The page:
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Neonatal Med > Volume 20(2); 2013 > Article
Neonatal Medicine 2013;20(2):199-206.
DOI: https://doi.org/10.5385/nm.2013.20.2.199    Published online June 26, 2013.
Effect of Short-term Exposure of Different Concentrations of Hyperoxia on Fetal Alveolar Type II Cell Death.
Hyeon Soo Lee
1Department of Pediatrics, Kangwon National University Hospital, Kangwon National University School of Medicine, Chuncheon, Korea. premee@kangwon.ac.kr
2Institute of Medical Sciences, Kangwon National University School of Medicine, Chuncheon, Korea.
Abstract
PURPOSE
Lung injury imposed by hyperoxia is the most important cause of bronchopulmonary dysplasia (BPD) in premature lungs, and hyperoxia has the chief biological effect of inducing cell death. The objective of this study was to investigate the response of cell death in fetal alveolar type II cells (FATIICs) exposed to different concentrations of hyperoxia for 36 h.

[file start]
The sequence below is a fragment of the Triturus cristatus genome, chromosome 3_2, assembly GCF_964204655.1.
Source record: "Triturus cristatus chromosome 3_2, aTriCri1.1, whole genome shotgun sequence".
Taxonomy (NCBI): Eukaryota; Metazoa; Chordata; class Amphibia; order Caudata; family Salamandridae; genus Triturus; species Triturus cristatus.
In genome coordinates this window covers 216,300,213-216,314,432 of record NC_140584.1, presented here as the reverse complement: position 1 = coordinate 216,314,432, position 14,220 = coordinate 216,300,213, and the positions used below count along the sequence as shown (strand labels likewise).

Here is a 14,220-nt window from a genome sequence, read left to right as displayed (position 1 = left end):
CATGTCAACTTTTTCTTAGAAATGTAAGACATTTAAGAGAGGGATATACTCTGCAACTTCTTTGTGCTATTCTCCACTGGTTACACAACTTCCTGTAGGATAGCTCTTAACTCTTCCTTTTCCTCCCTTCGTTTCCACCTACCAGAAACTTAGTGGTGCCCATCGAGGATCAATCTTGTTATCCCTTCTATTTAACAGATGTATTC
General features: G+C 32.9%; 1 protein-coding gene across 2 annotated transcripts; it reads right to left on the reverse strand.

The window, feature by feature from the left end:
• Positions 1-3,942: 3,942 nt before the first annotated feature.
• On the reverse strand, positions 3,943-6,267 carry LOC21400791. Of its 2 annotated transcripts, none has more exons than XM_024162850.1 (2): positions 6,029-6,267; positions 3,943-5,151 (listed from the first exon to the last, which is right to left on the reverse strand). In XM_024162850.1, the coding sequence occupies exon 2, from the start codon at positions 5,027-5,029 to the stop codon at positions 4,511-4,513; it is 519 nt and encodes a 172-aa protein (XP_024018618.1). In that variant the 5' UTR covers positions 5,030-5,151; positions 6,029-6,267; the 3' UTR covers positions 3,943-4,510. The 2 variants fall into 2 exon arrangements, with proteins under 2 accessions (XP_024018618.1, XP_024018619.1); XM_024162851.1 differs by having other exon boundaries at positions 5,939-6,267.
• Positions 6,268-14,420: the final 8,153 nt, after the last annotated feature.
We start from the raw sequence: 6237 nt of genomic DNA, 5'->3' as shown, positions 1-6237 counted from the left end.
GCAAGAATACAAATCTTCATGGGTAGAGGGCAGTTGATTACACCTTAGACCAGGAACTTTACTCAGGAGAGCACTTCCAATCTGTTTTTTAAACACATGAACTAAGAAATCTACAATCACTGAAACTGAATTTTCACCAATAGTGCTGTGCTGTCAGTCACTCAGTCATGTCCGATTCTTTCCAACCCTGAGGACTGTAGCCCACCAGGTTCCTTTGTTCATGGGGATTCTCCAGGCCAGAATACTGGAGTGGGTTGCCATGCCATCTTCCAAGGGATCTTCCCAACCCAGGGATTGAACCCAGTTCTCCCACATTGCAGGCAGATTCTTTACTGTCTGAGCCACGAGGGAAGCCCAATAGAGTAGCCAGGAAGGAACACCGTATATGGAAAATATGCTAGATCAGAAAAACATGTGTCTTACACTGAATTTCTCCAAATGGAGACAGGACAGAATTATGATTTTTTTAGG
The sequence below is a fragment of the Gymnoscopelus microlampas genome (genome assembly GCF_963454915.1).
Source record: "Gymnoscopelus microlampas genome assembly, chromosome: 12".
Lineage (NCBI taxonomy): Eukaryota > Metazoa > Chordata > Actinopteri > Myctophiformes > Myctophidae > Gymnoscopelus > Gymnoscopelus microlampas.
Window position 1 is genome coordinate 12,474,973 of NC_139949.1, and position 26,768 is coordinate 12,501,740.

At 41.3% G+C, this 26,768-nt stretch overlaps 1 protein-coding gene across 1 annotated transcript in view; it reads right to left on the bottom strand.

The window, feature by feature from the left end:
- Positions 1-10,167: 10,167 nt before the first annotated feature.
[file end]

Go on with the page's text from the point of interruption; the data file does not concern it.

METHODS
FATIICs were isolated on embryonic day 19 and exposed to 65%- or 85%-oxygen for 36 h. Cells in room air were used as controls. FACScan was performed in hyperoxic and control samples at 0/6/12/24/36 h, and the patterns of cell death were compared at each time point using flow-cytometry.
RESULTS
Cell necrosis as measured by selective propidium iodide staining increased significantly from 12 h of 65%-hyperoxia and 6 h of 85%-hyperoxia, respectively. Cell necrosis increased 1.6-fold, 3.0-fold and 4.6-fold after 12 h, 24 h, and 36 h, respectively during 65%-hyperoxia and increased by 2.4-fold, 3.1-fold, 6.3-fold, and 8.8-fold after 6 h, 12 h, 24 h, and 36 h, respectively during 85%-hyperoxia compared to controls. Apoptotic cells as measured by selective Annexin-V staining peaked at 1.3% at 24 h of 65%-hyperoxia and peaked at 1.2% at 6 h of 85%-hyperoxia, respectively and then decreased rapidly.
CONCLUSION
This study shows that exposure to sublethal and lethal hyperoxia increases necrosis of FATIICs remarkably from the early stage of hyperoxia. These findings support the idea that short-term exposure to oxygen from birth may contribute to the evolution of "new" BPD in preterm lungs.
Key Words: Cell necrosis, Hyperoxia, Fetal alveolar type II cells
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